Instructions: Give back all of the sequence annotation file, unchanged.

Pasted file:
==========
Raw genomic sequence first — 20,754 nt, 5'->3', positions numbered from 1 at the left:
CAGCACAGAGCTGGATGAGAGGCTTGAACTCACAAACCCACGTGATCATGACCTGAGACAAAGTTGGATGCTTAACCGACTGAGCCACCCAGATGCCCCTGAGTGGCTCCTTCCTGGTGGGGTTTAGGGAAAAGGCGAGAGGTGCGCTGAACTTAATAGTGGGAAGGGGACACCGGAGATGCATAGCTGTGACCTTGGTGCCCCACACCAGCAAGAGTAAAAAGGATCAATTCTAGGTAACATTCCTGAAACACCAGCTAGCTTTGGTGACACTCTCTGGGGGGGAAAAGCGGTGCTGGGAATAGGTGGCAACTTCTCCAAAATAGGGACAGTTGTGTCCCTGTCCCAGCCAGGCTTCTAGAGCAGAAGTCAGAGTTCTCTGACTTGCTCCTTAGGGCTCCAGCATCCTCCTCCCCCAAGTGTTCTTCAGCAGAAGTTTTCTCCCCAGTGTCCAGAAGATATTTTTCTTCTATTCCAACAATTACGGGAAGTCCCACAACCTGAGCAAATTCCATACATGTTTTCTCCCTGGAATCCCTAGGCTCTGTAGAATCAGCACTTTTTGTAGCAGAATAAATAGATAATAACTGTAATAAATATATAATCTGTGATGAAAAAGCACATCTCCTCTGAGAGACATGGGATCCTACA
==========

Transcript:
Raw genomic sequence first — 20,754 nt, 5'->3', positions numbered from 1 at the left:
CAGCACAGAGCTGGATGAGAGGCTTGAACTCACAAACCCACGTGATCATGACCTGAGACAAAGTTGGATGCTTAACCGACTGAGCCACCCAGATGCCCCTGAGTGGCTCCTTCCTGGTGGGGTTTAGGGAAAAGGCGAGAGGTGCGCTGAACTTAATAGTGGGAAGGGGACACCGGAGATGCATAGCTGTGACCTTGGTGCCCCACACCAGCAAGAGTAAAAAGGATCAATTCTAGGTAACATTCCTGAAACACCAGCTAGCTTTGGTGACACTCTCTGGGGGGGAAAAGCGGTGCTGGGAATAGGTGGCAACTTCTCCAAAATAGGGACAGTTGTGTCCCTGTCCCAGCCAGGCTTCTAGAGCAGAAGTCAGAGTTCTCTGACTTGCTCCTTAGGGCTCCAGCATCCTCCTCCCCCAAGTGTTCTTCAGCAGAAGTTTTCTCCCCAGTGTCCAGAAGATATTTTTCTTCTATTCCAACAATTACGGGAAGTCCCACAACCTGAGCAAATTCCATACATGTTTTCTCCCTGGAATCCCTAGGCTCTGTAGAATCAGCACTTTTTGTAGCAGAATAAATAGATAATAACTGTAATAAATATATAATCTGTGATGAAAAAGCACATCTCCTCTGAGAGACATGGGATCCTACA